5. ^ "Riverside-West 105th Street Historic District Designation Report" (PDF). New York City Landmarks Preservation Commission. April 19, 1973. Archived from the original on October 16, 2015. Retrieved October 16, 2015. 
  6. ^ Map adapted from Mott, Hopper Striker (1908). New York of Yesterday; A Descriptive Narrative of Old Bloomingdale. G. P. Putnam's Sons via Archived from the original on October 16, 2015. Retrieved July 19, 2014.  Reprinted by Forgotten Books, 2015; ISBN 978-1332169450.
  7. ^ Peter Salwen (1989). Upper West Side Story: A History and Guide. Peter Salwen. p. 19. ISBN 978-0-89659-894-2. 
  8. ^ Albrecht, Leslie (May 1, 2012). "From Bloomingdale to SoHa: One UWS Neighborhood's Quest for a Name". DNAinfo New York. Retrieved October 16, 2015. 
  9. ^ "West Side Lots At Auction for $9.50 In Clendening Estate Sale in 1845". The New York Times. December 3, 1911. Archived from the original on October 16, 2015. Retrieved October 16, 2015.  (subscription required)
  10. ^ Susi, M.V. (2009). The Upper West Side. Postcard history series. Arcadia Pub. p. 93. ISBN 978-0-7385-6316-9. Retrieved October 17, 2015. 
  11. ^ a b "John Clendening, Esquire, and his Bloomingdale Estate". bloomingdale history. October 9, 2015. Retrieved October 17, 2015. 
  12. ^ a b c d "Manhattan Avenue Historic District Designation Report" (PDF). May 15, 2007. New York City Landmarks Preservation Commission. Retrieved October 16, 2015. 
  13. ^ Kemp, Emory (1992). "The Engineering Design and Hydraulic Concepts for the Croton Aqueduct". In Kroessler, Jeffrey. The Old Croton Aqueduct: Rural Resources Meet Urban Needs. The Hudson River Museum of Westchester. p. 32. ISBN 978-0943651255. 
  14. ^ Mann, Maurice (March 23, 2005). "Get Ahead of the Crowd in Manhattan Valley". Real Estate Weekly. Retrieved July 18, 2010.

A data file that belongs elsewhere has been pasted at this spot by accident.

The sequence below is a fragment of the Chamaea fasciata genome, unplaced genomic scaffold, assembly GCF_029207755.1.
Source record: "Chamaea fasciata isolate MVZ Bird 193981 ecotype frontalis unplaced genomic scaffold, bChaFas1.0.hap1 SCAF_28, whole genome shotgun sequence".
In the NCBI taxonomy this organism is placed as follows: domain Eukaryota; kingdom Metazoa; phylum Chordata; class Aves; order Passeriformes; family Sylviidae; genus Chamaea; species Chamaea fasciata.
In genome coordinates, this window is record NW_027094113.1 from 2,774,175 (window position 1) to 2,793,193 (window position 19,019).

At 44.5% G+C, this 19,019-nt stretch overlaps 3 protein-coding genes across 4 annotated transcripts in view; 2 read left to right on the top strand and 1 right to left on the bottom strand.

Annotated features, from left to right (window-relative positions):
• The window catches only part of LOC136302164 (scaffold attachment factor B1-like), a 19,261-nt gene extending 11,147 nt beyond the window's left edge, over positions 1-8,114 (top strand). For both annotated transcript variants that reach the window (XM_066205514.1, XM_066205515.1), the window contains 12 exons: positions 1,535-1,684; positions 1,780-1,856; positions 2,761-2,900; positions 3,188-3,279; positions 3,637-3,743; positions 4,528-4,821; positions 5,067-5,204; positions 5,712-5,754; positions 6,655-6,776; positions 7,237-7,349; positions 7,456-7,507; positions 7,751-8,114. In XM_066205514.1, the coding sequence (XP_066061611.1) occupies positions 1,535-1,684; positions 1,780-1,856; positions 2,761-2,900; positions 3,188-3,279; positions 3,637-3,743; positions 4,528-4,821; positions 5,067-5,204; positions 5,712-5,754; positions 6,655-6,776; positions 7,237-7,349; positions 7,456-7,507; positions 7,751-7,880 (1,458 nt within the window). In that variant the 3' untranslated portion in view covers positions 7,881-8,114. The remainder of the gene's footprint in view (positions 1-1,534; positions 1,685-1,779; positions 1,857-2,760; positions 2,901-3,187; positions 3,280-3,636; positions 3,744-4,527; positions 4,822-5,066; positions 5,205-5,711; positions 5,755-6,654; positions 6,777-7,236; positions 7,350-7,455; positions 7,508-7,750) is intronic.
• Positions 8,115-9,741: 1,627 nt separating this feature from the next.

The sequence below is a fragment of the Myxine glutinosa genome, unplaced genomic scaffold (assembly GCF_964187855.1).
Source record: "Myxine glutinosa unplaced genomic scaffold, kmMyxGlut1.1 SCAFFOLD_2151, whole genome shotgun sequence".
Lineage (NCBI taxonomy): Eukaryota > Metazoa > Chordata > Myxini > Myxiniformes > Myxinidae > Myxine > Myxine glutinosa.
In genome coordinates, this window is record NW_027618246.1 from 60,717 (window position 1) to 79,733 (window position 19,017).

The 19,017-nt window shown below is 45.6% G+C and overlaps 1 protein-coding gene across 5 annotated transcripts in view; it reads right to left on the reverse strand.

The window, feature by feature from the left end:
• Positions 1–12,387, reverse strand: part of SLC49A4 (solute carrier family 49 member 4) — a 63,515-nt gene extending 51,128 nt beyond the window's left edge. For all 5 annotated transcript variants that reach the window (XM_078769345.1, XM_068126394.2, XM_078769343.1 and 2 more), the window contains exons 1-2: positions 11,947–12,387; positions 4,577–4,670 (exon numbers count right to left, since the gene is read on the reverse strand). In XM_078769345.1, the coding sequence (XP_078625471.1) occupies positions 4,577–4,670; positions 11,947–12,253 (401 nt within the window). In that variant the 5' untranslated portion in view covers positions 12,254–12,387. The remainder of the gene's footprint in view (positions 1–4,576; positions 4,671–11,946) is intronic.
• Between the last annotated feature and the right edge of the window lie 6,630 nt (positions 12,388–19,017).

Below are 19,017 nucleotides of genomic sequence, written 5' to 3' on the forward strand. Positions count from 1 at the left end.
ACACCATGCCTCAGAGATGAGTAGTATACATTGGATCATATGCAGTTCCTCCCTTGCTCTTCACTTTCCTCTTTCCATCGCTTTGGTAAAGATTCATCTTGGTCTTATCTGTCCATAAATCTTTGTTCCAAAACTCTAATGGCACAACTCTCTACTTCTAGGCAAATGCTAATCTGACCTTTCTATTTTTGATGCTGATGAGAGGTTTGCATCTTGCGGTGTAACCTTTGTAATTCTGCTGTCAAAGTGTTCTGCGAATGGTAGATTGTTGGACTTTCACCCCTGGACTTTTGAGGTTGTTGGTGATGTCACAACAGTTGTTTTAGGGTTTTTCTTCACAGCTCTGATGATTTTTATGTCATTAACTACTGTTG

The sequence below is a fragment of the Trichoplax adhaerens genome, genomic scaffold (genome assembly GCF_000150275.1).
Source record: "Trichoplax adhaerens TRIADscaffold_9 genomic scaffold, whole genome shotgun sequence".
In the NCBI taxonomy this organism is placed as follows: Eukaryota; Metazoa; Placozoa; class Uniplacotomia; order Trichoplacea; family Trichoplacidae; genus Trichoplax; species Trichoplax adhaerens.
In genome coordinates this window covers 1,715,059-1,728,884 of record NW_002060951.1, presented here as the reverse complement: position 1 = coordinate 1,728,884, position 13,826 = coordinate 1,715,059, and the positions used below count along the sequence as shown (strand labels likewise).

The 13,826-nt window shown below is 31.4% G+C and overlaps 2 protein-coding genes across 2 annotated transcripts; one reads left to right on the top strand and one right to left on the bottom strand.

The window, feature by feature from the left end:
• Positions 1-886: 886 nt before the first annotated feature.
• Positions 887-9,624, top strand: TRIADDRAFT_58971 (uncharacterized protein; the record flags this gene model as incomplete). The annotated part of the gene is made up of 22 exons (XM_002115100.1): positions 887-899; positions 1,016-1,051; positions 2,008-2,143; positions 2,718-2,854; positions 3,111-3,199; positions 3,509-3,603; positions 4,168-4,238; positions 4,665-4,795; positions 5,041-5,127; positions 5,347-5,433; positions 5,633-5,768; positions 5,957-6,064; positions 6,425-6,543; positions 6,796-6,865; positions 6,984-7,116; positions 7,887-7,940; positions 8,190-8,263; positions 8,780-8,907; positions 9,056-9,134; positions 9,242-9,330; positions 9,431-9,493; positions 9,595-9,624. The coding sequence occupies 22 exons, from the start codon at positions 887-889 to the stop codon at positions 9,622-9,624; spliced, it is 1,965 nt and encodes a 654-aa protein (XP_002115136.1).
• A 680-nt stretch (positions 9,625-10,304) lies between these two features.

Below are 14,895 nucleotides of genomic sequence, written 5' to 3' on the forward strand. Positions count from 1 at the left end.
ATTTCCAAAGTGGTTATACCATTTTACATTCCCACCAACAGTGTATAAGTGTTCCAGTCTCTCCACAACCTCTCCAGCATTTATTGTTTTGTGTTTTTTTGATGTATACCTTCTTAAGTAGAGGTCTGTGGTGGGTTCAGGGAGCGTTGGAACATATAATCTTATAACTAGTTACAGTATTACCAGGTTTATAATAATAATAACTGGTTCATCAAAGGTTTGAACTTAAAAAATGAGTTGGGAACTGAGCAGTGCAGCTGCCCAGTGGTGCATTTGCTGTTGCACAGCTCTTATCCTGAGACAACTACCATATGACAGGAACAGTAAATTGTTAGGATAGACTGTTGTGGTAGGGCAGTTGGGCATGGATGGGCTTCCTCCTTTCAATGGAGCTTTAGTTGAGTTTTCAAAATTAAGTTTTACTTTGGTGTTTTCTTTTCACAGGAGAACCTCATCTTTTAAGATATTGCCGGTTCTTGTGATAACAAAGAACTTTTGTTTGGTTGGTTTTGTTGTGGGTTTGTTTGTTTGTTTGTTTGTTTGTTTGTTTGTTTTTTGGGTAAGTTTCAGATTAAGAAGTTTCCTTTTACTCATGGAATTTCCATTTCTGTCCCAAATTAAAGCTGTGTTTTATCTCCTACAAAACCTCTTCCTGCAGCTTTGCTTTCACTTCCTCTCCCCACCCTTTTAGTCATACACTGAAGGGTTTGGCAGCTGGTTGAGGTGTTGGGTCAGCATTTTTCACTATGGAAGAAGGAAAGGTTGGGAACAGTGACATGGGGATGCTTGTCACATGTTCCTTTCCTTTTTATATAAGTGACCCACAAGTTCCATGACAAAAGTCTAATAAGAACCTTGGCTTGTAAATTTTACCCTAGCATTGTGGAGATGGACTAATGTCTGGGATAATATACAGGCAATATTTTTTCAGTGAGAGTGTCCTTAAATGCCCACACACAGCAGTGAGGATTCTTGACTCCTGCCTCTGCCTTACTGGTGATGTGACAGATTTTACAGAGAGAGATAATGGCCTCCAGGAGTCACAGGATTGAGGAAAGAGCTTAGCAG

15. ^ Barbanel, Josh (September 17, 2006). "Would an Aardvark Live Here?". The New York Times. Retrieved July 18, 2010. 
  16. ^ a b Berger, Joseph (September 11, 1987). "HISPANIC LIFE DIMS IN MANHATTAN VALLEY". The New York Times. Retrieved October 17, 2015. 
  17. ^ a b c d "Manhattan Valley: A Community Vision for the Future" (PDF). Pratt Institute Graduate Department of City & Regional Planning. May 18, 2010. Retrieved October 16, 2015. 
  18. ^ "PLAN BOARD BACKS DOUGLASS HOUSES; Huge Manhattantown Project Opposed by Area Residents as Too Costly for Them". The New York Times. February 7, 1952. Retrieved October 17, 2015.  (subscription required)
  19. ^ Steele, Lockhart (April 3, 2006). "Manhattan Valley, Insane or Not?". Archived from the original on October 16, 2015. Retrieved October 16, 2015. 
  20. ^ "History". Manhattan Valley Development Corporation. Archived from the original on October 8, 2007. Retrieved October 16, 2015. 
  21. ^ a b c d e f g Nieves, Evelyn (December 25, 1990). "Manhattan Valley's Long Awaited Boom Ends Up Just a Fizzle". The New York Times. Retrieved July 18, 2010. 
  22. ^ a b Haller, Vera (January 26, 2006). "City Living: Manhattan Valley". AM New York. Archived from the original on May 26, 2008. 
  23. ^
  24. ^ Robledo, S.Jhoanna (February 21, 2005). "Valley of the Deals". New York. Archived from the original on January 15, 2015. Retrieved July 18, 2010. 
  25. ^ "Demographic/Catchment Area". Manhattan Valley Development Corporation. Archived from the original on January 6, 2009. 
  26. ^ Hughes, C.J. (2005-02-06). "From the Outside, They Still Look Like Banks". The New York Times. Retrieved 2015-10-17. 
  27. ^ Remnick, David (2010). The Bridge: The Life and Rise of Barack Obama. New York: Alfred A. Knopf. p. 113. ISBN 978-1-4000-4360-6. 
  28. ^ Smith, Elizabeth A. (June 7, 2010). "Bragging Rights: President Obama Studied Here". The New York Times. Retrieved 2010-07-18. 

Coordinates: 40°47′57.67″N 73°57′46.51″W / 40.7993528°N 73.9629194°W / 40.7993528; -73.9629194